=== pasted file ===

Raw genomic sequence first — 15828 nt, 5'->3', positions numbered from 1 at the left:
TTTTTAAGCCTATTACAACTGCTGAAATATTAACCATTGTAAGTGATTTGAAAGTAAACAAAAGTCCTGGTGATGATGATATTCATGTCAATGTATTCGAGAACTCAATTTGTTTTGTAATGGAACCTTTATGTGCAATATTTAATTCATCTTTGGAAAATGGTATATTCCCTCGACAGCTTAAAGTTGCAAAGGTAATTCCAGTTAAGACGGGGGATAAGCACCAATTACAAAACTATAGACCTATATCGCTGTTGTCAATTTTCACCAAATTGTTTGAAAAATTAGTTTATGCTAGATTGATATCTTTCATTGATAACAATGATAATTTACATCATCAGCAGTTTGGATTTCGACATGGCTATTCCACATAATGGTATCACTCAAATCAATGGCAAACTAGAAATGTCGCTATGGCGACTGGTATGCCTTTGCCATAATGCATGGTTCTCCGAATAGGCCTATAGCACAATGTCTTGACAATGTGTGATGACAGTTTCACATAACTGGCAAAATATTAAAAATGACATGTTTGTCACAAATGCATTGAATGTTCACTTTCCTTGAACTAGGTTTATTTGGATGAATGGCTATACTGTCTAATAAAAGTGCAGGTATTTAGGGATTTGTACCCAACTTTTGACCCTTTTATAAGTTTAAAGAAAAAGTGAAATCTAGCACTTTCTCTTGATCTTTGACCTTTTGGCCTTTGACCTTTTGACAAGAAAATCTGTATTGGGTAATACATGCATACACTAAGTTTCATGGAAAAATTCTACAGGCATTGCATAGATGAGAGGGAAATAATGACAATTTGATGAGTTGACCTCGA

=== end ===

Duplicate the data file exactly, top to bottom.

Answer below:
Raw genomic sequence first — 15828 nt, 5'->3', positions numbered from 1 at the left:
TTTTTAAGCCTATTACAACTGCTGAAATATTAACCATTGTAAGTGATTTGAAAGTAAACAAAAGTCCTGGTGATGATGATATTCATGTCAATGTATTCGAGAACTCAATTTGTTTTGTAATGGAACCTTTATGTGCAATATTTAATTCATCTTTGGAAAATGGTATATTCCCTCGACAGCTTAAAGTTGCAAAGGTAATTCCAGTTAAGACGGGGGATAAGCACCAATTACAAAACTATAGACCTATATCGCTGTTGTCAATTTTCACCAAATTGTTTGAAAAATTAGTTTATGCTAGATTGATATCTTTCATTGATAACAATGATAATTTACATCATCAGCAGTTTGGATTTCGACATGGCTATTCCACATAATGGTATCACTCAAATCAATGGCAAACTAGAAATGTCGCTATGGCGACTGGTATGCCTTTGCCATAATGCATGGTTCTCCGAATAGGCCTATAGCACAATGTCTTGACAATGTGTGATGACAGTTTCACATAACTGGCAAAATATTAAAAATGACATGTTTGTCACAAATGCATTGAATGTTCACTTTCCTTGAACTAGGTTTATTTGGATGAATGGCTATACTGTCTAATAAAAGTGCAGGTATTTAGGGATTTGTACCCAACTTTTGACCCTTTTATAAGTTTAAAGAAAAAGTGAAATCTAGCACTTTCTCTTGATCTTTGACCTTTTGGCCTTTGACCTTTTGACAAGAAAATCTGTATTGGGTAATACATGCATACACTAAGTTTCATGGAAAAATTCTACAGGCATTGCATAGATGAGAGGGAAATAATGACAATTTGATGAGTTGACCTCGA